Installing a Cut Valley
In this video, I’m gonna show you how to install a cut valley on your shingle roof. Cut valleys are one my personal favorite ways to properly waterproof a valley. They’re approved by manufacturers and look super clean. There is no flashing needed. You just use a little bit of extra shingles, and if done properly, will outlast the roof and do a great job waterproofing the important areas of your roof.
Determine your primary and secondary slopes
Now, before we get started with the cut valley, you wanna make a determination on which side is gonna be your primary slope. And the way we like to do is the roof that’s larger, is your secondary slope. Because you can imagine, the water is gonna come down here, and you wanna make sure that the water does not get underneath that cut valley. So this will come up first, this roof right here. It is the lower slope, it is also preferred, it’ll come up first. Then we’ll cut these, and this will come on top. At the end of this explanation, I think you’ll get a better idea of what that is, but that’s an important consideration you have to make, and it has to be thought out. Think it through, and have a logical reason of why. Now we can get started with first off, the starter shingles, then get installing these shingles on the main primary field right here. Generally, we wanna go up 12 inches past the valley centerline. Now, in this roof, we might not have 12 inches, which is fine, we can go all the way. But if you have a larger slope, you wanna go past this valley centerline, 12 inches.
4 things to point out
Alright, now that we’ve got our primary field installed, we’re not gonna go all the way up just for this tutorial. We’re gonna show you what we need to right here. And a few things I wanna point out:
- Install shingles with the usual staggered pattern.
- Install shingles to go 12 inches over the valley center line.
- Shingles on higher slope will be nailed down later.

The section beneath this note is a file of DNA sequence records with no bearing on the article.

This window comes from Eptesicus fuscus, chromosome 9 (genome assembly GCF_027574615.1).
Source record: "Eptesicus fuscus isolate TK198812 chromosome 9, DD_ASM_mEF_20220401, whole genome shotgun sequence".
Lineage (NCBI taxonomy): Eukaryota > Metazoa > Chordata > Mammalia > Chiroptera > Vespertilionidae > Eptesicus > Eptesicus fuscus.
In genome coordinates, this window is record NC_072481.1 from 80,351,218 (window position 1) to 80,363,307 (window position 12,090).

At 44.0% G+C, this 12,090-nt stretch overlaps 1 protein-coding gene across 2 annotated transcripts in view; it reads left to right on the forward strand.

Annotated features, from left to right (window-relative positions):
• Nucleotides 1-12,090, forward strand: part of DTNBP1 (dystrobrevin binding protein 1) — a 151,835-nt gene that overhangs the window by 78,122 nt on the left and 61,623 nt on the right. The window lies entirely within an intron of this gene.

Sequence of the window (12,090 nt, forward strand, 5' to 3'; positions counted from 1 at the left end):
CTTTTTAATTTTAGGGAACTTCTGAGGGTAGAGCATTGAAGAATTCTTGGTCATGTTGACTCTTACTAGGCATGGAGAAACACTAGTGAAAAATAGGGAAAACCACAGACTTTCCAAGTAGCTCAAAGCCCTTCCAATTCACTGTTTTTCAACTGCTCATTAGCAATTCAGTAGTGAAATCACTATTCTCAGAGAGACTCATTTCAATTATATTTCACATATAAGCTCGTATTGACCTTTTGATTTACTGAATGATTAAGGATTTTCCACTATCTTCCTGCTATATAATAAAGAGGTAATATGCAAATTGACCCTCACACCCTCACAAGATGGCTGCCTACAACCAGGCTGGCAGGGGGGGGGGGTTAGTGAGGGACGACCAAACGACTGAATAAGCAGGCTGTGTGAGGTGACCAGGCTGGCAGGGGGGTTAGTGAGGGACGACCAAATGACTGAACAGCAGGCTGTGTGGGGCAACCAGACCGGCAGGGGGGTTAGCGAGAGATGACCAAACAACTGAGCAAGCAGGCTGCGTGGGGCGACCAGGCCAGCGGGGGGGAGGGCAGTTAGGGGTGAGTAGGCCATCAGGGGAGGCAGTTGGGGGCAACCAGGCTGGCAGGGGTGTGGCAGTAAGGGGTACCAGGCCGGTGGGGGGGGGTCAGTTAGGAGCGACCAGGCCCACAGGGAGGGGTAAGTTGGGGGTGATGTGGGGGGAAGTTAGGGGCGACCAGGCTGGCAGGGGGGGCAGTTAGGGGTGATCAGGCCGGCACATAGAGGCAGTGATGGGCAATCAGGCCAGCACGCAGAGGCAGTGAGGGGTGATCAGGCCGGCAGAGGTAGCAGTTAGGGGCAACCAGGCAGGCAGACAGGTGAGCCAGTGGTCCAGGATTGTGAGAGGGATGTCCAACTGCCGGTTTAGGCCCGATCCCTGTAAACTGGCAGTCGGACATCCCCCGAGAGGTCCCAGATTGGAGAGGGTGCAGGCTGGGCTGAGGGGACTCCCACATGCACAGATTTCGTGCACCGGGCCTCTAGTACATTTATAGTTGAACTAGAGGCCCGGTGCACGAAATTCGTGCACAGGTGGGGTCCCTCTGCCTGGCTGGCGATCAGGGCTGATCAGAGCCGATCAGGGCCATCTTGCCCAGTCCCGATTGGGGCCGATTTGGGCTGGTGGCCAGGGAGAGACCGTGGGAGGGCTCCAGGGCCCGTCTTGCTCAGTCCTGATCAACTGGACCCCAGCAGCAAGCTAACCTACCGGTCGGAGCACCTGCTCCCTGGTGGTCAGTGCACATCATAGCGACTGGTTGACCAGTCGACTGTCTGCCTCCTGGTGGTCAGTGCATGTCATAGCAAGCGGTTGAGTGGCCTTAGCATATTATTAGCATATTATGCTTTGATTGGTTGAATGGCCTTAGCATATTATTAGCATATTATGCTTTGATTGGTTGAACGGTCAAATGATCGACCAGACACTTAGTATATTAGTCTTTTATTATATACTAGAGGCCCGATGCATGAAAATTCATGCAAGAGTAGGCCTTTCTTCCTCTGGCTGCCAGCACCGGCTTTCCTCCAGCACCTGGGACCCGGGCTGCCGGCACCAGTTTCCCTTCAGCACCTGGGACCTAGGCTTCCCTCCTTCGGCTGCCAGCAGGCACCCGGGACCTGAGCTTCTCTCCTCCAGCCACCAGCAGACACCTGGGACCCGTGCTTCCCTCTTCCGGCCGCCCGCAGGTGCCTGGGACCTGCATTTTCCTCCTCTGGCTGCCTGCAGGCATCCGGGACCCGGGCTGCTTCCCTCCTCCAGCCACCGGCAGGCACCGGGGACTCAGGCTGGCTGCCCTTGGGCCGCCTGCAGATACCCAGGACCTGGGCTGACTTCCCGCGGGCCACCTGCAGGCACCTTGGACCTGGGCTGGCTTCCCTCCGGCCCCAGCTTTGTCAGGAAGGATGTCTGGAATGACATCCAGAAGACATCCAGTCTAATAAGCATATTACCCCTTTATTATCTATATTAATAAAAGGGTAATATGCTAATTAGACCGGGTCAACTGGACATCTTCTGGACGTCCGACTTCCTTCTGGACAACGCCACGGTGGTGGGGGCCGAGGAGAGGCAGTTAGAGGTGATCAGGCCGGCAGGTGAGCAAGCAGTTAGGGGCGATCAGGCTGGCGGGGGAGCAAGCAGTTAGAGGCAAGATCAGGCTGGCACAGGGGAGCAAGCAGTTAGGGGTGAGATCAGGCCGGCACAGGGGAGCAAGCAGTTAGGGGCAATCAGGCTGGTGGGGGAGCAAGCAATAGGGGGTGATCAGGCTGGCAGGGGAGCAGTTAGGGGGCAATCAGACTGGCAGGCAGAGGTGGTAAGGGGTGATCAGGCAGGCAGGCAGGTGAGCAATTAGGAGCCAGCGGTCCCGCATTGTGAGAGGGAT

- Don’t install ANY nails near the valley center line.
Install shingles on the second field
Now one detail that we like to use that varies a little bit from other roofing contractors is prior to installing our shingle on this side, we like to install a piece of shingle that’s parallel to the valley. Now we want to come up from our valley centerline about an inch and a half to two inches, to make sure we allow for proper water flow in this channel right here. Now what this shingle is gonna allow us to do is a few things. First off, that adhesive pad that’s on the back of the shingle is gonna adhere real nicely down and ensure that this shingle is not gonna lift up. Another thing it’s gonna do, it’s gonna provide us with a real clean finish. Any time you hand-cut shingles, you’re never gonna get a perfectly straight line. But this is gonna allow us to get a nice clean line and have a really aesthetically pleasing finish.
Alright, we’re essentially done with this valley already. Obviously, we would continue this all the way up on a real roof, but for this demonstration you’ve seen what you need to. You can see the few details that really matter is leaving a little bit of a runway here. A two-inch, inch and a half-space between your valley centerline, and the edge of these shingles. This is gonna allow proper water flow and down. And you can also see that we use a full piece of shingle, and you can see the clean appearance that this provides. I think it provides for a real nice finish as well as for a great water proofing detail.